By Manuel Becvar
With the recent news that Amazon is planning to launch their FBA program in Australia, everyone is looking for information on how to import and launch their products in this new market. With a population of 23.7 million, and one of the world’s richest economies, you don’t want to miss the opportunity of launching too late. For this reason, we wanted to make a complete guide on how to import to Australia. At Import Dojo, our main focus has always been to help people import their products and launching into new markets. With that being said, the key here is to launch your product(s) as soon as possible! This will establish your brand much faster in Australia and being live on Amazon AU before your competition should be your #1 goal.
E-Commerce in Australia
- 89% of the Australian population live in urban cities.
- In 2016, over 35% of E-commerce transactions were done on mobile devices.
- Click Frenzy is a major shopping day unique to Australia (think like Black Friday in the US). This event runs on the 3rd Tuesday of November.
- According to Australian Trade Commission, E-commerce sales in Australia is set to rise to 18% by 2018.
- Australia is one of the most digitally advanced nations on the planet, with 85% of the transactions done by credit and debit cards.
With the facts above alone, it already shows you that Australia is a great market to be in. In fact, one of the main reasons why Amazon wants to expand there is that they see massive potential. Currently, Amazon AU is only limited to the Kindle market. Regardless, every country has it’s own regulations, certifications and product requirements. So let’s have a deeper look on what you need to be complaint.
Legal Requirements & Import Regulations
For goods with a value equal or less than A$1,000 , no duties, taxes or charges apply. Value of good exceeding A$1,000 need to have an Import Declaration Form(N10) and all relevant duties, taxes and charges must be paid. The Australian Border Agency highly recommends you use a licensed broker for your first time importing to Australia. The reason for this is it’s much easier to get clearance this way and importing goods by yourself might be complicated the first time. Most import declarations are lodged electronically via the Australian Border Agency’s Integrated Cargo System(ICS). Australia uses mainly 2 forms to declare imports: – Import Declaration(N10) FormB650 is for goods arriving by air or sea cargo. – Import Declaration(N10) FormB374 is for goods arriving by International mail. Australian law requires you keep all Import Declarations and relevant documentation for 5 years. The Goods & Services Tax(GST) in Australia is 10%. This applies to most goods and services that are sold in Australia. To be able to file for GST you will need an Australian Business Number(ABN) & Australian Registered Body Number(ARBN).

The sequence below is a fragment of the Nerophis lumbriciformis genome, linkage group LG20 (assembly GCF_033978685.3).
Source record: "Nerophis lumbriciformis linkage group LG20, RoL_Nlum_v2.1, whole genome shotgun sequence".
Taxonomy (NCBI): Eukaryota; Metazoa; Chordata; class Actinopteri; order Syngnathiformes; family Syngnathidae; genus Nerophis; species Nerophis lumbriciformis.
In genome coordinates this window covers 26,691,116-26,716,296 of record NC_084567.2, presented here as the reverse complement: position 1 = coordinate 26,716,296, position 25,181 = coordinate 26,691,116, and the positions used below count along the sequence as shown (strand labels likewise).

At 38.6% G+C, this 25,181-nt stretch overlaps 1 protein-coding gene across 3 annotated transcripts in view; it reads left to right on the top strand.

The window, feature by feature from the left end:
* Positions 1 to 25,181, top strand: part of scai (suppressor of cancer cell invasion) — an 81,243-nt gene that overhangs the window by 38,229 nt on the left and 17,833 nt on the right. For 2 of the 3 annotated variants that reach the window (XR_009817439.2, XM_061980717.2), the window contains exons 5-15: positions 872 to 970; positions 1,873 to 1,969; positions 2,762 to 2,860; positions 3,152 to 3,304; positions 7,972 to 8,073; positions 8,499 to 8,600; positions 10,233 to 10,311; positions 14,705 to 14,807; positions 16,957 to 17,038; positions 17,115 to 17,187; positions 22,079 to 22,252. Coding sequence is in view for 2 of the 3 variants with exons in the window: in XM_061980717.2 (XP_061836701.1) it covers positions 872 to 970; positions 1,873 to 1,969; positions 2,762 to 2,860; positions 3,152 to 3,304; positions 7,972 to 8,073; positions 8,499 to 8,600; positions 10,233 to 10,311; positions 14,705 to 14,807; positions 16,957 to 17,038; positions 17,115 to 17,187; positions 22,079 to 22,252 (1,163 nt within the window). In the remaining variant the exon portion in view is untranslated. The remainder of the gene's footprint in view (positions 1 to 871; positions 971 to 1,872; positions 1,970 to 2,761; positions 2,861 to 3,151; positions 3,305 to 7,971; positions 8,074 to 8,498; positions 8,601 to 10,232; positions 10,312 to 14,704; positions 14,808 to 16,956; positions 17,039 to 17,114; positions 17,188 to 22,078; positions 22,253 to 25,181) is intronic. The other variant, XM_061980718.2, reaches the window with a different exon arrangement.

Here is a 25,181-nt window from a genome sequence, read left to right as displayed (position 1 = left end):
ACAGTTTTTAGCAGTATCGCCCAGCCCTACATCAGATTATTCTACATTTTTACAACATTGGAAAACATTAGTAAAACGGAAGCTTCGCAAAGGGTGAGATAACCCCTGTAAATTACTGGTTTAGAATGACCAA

Australian Registered Body Number(ARBN)
Before conducting business in Australia, foreign companies need to register with the Australian Securities and Investments Commission. Once approved, you’ll be issued a nine-digit Australian Registered Body Number (ARBN), which you will need in order to communicate with government agencies and other businesses about your products. Only non-Australian companies need to have an ARBN, to apply: We would strongly recommend youconduct a search to see if your company/brand name is already taken in Australia. If the name is available, you can also reserve it to prevent others from claiming it.To get an ARBN fill out Form 402 with details about your business and activity. This process is done electronically through the Australian Securities and Investment Commission (ASIC) website.
Documents Required to Obtain an ARBN
- Certificate of Registration issued by the country your business is incorporated in.
- Memorandum of appointment of a local agent (Form 418) for power of attorney.
- Memorandum stating powers of Australian directors (if applicable).
- Certified copy of the company’s statement of governance.
The application fee is A$444. The completed Form 402 and companying documents have to be sent to:
Australian Securities and Investments Commission
PO BOX 4000
Gippsland Mail Centre